Lietenant "Breaker" Morant was pardoned for killing Boer War prisoners in a non-binding appeal heard in the Victorian Supreme Court on Saturday.
Two judges overturned the conviction of the Australian soldier in South Africa in 1902.
The mock trial in Melbourne re-examined the case of Lietenants Harry Morant and Peter Handcock.
AAP reports they were found to be following a superior's orders - a legitimate defence in 1902 - when they killed 13 people in the final days of the war.
Lieutenant George Witton, another Australian officer, was also sentenced to death for the killings, but his sentence was downgraded to life in prison.
Military lawyer Jim Unkles, who has campaigned to pardon Morant for the past four years, said he was elated with the non-binding legal decision.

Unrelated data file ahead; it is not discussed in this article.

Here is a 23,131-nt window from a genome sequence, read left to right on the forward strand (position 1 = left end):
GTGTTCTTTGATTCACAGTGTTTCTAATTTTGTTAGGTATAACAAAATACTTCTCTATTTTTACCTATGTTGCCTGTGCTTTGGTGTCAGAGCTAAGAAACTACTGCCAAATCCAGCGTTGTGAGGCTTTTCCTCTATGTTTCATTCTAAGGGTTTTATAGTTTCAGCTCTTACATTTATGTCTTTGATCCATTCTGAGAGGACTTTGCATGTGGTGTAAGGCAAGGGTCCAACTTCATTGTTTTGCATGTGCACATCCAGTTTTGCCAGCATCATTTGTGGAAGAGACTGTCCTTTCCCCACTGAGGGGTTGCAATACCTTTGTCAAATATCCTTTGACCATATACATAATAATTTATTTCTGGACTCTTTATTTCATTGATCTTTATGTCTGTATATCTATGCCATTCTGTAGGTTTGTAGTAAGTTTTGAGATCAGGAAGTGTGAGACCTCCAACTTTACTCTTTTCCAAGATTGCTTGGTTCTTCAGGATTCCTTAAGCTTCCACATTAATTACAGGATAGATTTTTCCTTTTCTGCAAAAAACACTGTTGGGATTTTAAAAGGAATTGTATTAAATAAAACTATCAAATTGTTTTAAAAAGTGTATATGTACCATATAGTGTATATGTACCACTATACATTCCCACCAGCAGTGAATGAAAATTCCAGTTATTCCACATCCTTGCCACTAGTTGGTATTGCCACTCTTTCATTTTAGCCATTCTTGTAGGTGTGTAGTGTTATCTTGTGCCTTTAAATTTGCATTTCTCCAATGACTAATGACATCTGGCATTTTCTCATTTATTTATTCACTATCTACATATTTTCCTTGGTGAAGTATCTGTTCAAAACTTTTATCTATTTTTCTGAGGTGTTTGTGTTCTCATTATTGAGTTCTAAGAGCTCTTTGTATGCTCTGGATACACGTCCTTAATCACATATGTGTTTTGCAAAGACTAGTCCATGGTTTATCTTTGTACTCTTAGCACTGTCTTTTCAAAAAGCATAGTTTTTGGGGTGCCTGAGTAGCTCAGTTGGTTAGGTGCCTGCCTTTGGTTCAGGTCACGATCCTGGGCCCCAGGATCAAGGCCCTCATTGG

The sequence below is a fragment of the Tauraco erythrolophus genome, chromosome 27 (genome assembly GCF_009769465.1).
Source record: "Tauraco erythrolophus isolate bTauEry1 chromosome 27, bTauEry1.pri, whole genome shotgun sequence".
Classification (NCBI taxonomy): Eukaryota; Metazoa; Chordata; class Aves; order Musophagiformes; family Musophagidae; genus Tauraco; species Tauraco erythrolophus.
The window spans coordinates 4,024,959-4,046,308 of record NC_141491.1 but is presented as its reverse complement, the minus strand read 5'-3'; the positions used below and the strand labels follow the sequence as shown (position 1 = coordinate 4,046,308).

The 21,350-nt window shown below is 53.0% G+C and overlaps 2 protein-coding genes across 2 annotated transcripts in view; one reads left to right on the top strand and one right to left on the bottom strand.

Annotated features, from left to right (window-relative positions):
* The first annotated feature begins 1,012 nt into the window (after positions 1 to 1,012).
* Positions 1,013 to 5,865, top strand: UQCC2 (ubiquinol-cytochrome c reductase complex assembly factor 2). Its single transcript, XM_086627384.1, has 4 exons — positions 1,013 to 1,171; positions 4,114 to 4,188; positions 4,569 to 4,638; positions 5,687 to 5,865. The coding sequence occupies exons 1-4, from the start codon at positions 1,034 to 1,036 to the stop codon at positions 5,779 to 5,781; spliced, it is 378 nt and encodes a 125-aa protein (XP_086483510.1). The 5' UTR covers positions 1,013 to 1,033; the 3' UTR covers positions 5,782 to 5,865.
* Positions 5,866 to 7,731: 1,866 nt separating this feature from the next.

"When you're accused of serious crimes, it doesn't matter if it was 100 years ago or today, you have a right to be tried according to law," he told AAP on Saturday.
"In the decision today, fair and square, the umpire says these men were not tried according to law."
Mr Unkles said it was a gross injustice for Morant to have been executed before he had a chance to appeal the verdict.
AAP reports Morant was drafted to fight a guerrilla war against the Boers as part of the Bushveldt Carbineers, a story recounted in a novel by Kit Denton and a movie in 1980.
Mr Unkles said the fault for ordering the Boer War prisoner deaths actually falls on Lord Kitchener.
"It's a part of British military history they want to forget," he said.
He will write to the attorneys-general in Australia and Britain to re-examine the case based on Saturday's non-binding trial decision. If that does not work, he plans on taking the case to the British High Court.